A group of Australia’s leading clean energy investors have sent an open letter to state and federal members of parliament calling on the federal government to leave the Renewable Energy Target (RET) unchanged, and warning of the risk to billions of investment dollars – and a rise in electricity prices – if it is wound back or diluted.
The letter came as Dick Warburton, the head of the RET Review Panel, signalled that changes would be made to the target and expressed frustration that Clive Palmer would block any changes in the Senate.
The letter, written by the Clean Energy Council’s acting CEO Kane Thornton and co-signed by 17 major renewable energy companies – including First Solar, GE, HydroTasmania, Infigen Energy, Trina Solar and Vestas – was released today, ahead of the RET Review panel report, which is scheduled to be delivered sometime in the next two weeks.
“Our companies have made their investments in renewable energy projects on the basis of the 41,000GWh target continuing to operate as legislated out to 2030,” the letter says. “It is this fixed GWh target, rather than an ever-changing percentage based on a forecast, that has underpinned over $10 billion worth of investment to date.
“The 41,000GWh target, as currently legislated, will deliver the revenue necessary to recover the investments we have made. If the 41,000GWh target is reduced, or moved out past 2020, existing wind farms, bagasse plants, hydropower and large-scale facilities will suffer financial distress and the potential for financial failure.”
The Abbott government-mandated RET Review, headed up by self-proclaimed climate scepticWarburton, is widely expected to reduce the minimum amount of Australia’s electricity required to be produced from clean energy sources such as wind and solar, most likely to around 25,000GWh.
Bob Baldwin, the assistant minister for Industry, told the Clean Energy Week meeting in Sydney that Australia is “open for business”. In fact, he said it at least three times, but the industry points out that uncertainty over the RET has crippled investment for more than 18 months.
Opposition climate spokesman Mark Butler has said Australia was effectively closed for business in terms of renewables. Douglas Smith, the Australian had for Chinese solar giant Trina Solar, warned that his “bosses in China” were reassessing their aspirations for growth in Australia. “I can’t under-emphasise that point,” he said.
Warburton, who is also chairman of Westfield Retail Trust and a former Reserve Bank of Australia board member, recently said that his review panel was close to finishing its report.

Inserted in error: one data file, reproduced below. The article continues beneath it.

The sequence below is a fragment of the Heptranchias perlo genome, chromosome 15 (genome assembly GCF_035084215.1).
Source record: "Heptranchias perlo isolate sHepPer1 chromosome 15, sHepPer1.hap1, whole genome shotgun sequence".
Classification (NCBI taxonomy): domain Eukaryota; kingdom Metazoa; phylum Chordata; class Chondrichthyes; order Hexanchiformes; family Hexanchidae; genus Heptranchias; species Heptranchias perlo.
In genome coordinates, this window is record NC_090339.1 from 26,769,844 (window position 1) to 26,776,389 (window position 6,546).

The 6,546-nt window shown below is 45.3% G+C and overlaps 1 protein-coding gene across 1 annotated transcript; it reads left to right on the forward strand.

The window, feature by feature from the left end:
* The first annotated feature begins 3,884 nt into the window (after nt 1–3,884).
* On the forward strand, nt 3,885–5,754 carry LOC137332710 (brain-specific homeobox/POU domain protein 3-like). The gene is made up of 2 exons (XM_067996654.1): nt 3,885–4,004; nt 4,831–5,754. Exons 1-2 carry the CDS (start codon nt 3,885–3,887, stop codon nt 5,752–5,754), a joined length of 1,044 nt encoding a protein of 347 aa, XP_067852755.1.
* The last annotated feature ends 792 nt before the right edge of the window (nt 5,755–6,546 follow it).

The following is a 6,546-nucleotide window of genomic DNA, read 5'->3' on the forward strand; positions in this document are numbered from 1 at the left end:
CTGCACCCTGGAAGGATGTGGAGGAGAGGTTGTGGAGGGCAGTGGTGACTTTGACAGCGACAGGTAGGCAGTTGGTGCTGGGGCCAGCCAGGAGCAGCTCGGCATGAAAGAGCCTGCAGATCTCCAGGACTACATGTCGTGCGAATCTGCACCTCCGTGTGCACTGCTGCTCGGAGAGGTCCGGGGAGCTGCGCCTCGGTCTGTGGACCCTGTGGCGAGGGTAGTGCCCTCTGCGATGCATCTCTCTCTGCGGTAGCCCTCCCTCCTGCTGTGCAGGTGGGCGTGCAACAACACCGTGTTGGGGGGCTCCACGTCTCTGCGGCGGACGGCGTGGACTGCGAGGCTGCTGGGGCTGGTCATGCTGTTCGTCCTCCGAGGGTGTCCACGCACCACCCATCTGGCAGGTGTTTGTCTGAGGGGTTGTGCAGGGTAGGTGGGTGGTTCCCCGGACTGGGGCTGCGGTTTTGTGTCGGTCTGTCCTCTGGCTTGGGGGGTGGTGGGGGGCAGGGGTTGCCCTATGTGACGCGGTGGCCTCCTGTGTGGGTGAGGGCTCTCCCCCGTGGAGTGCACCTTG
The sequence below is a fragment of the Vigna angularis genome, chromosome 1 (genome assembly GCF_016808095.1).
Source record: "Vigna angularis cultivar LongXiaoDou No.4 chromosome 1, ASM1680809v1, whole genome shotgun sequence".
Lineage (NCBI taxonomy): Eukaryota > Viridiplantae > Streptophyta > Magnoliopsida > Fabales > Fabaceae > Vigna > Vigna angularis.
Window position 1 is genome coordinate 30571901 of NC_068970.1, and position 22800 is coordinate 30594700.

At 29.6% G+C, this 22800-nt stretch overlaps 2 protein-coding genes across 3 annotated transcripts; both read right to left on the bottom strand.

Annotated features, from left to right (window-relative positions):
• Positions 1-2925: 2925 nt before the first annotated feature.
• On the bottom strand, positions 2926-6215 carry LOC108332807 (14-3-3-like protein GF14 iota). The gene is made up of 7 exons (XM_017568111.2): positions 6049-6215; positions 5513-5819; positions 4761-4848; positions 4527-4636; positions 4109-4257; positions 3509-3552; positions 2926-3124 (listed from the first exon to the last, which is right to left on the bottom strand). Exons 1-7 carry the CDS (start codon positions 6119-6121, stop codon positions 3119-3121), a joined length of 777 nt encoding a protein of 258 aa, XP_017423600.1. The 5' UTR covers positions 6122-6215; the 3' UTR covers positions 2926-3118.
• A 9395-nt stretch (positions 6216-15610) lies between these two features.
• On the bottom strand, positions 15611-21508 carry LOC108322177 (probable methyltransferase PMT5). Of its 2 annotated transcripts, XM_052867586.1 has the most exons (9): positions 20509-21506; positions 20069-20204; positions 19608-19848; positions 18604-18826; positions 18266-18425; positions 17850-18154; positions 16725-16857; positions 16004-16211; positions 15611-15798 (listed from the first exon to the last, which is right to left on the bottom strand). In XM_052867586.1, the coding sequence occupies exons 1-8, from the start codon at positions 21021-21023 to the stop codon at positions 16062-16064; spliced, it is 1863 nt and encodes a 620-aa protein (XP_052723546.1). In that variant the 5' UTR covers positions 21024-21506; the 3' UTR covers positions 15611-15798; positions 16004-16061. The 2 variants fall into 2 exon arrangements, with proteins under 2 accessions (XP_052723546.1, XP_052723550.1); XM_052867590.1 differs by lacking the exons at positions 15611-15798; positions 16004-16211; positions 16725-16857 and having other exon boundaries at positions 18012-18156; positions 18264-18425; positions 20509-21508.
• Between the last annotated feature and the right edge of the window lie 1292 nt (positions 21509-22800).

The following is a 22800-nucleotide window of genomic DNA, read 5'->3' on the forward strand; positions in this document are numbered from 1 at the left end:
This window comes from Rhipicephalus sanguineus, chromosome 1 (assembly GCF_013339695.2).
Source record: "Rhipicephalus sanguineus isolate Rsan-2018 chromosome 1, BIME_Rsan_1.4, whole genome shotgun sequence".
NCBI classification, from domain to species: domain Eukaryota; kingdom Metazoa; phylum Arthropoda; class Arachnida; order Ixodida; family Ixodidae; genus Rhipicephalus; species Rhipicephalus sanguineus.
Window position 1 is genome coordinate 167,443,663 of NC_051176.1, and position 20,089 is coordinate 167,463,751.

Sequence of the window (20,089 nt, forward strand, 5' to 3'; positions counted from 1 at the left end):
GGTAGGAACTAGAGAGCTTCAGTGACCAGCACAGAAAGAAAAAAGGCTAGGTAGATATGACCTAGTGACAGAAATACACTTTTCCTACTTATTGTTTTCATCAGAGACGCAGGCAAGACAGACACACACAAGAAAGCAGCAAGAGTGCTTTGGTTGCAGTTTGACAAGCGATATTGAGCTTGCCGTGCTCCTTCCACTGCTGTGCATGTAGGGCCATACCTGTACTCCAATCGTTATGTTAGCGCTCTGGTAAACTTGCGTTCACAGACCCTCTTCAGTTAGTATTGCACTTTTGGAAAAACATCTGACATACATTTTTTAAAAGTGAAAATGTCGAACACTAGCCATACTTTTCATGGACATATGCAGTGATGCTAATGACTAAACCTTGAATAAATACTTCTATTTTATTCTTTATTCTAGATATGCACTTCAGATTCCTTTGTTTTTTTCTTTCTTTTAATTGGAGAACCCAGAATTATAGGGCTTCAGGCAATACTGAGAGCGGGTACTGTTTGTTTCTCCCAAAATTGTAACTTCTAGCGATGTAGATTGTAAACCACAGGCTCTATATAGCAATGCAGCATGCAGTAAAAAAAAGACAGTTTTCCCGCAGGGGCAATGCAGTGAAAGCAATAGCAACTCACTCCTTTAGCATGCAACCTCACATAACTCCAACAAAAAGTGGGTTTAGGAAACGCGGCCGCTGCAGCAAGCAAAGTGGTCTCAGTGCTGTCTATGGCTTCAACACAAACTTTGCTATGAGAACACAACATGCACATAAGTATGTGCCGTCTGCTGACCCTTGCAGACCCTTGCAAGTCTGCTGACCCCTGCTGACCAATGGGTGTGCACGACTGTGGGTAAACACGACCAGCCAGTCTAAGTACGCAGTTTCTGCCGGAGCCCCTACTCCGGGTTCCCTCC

He also expressed his concern that recent “crazy politics” in the Senate, such as the vetoing of major budget items by the Palmer United Party and others on the cross benches, did not augur well for changes to the RET.
“It would be disappointing, it would be frustrating, but that seems to be Clive Palmer,” Warburton told The Australian Financial Review.
Palmer, who has been shown to have a rather fickle view on climate and clean energy policy issues, has previously declared his commitment to keeping the 41,000 gigawatt hour target for renewable energy, saying the Abbott government could only lower the target if it wins a mandate at the next election.
Miles George, whose company Infigen Energy is Australia’s largest listed renewables group (and a signatory of the letter), has warned separately that without a long-term commitment to the RET, the sector was at risk.
“Hopefully the government and the parliament more broadly would accept that you can’t leave the industry in limbo with legislative uncertainty for another two years. The industry would pretty much collapse if that happened,” George said.
“Regulatory certainty is what we need. You can’t make a 20-year investment on the back of legislation that might change every two years.”
As the CEC open letter points out, Australia’s original Renewable Energy Target policy was originally introduced by the Howard government in 2001, and has since enjoyed mostly bipartisan support, having been expanded in 2009 and refined in 2010 to deliver 41,000GWh from large-scale sources by 2020 and at least 20 per cent renewable energy by that time.
According to energy market analysis, Thornton notes that the target, if left to operate as legislated, would deliver another $14.5 billion in investment in large-scale renewable energy infrastructure in Australia by 2020.
“Even better news is that Australia’s RET can actually lead to lower power prices in the long run,” the letter says. “The preliminary modelling undertaken for the RET Review panel by ACIL Allen Consulting found that household power bills will be on average more than $550 million more expensive per year beyond 2020 if the RET was removed. This is because renewable energy is playing an important role in reducing Australia’s reliance on increasingly expensive gas.”
Read the full text of the letter below.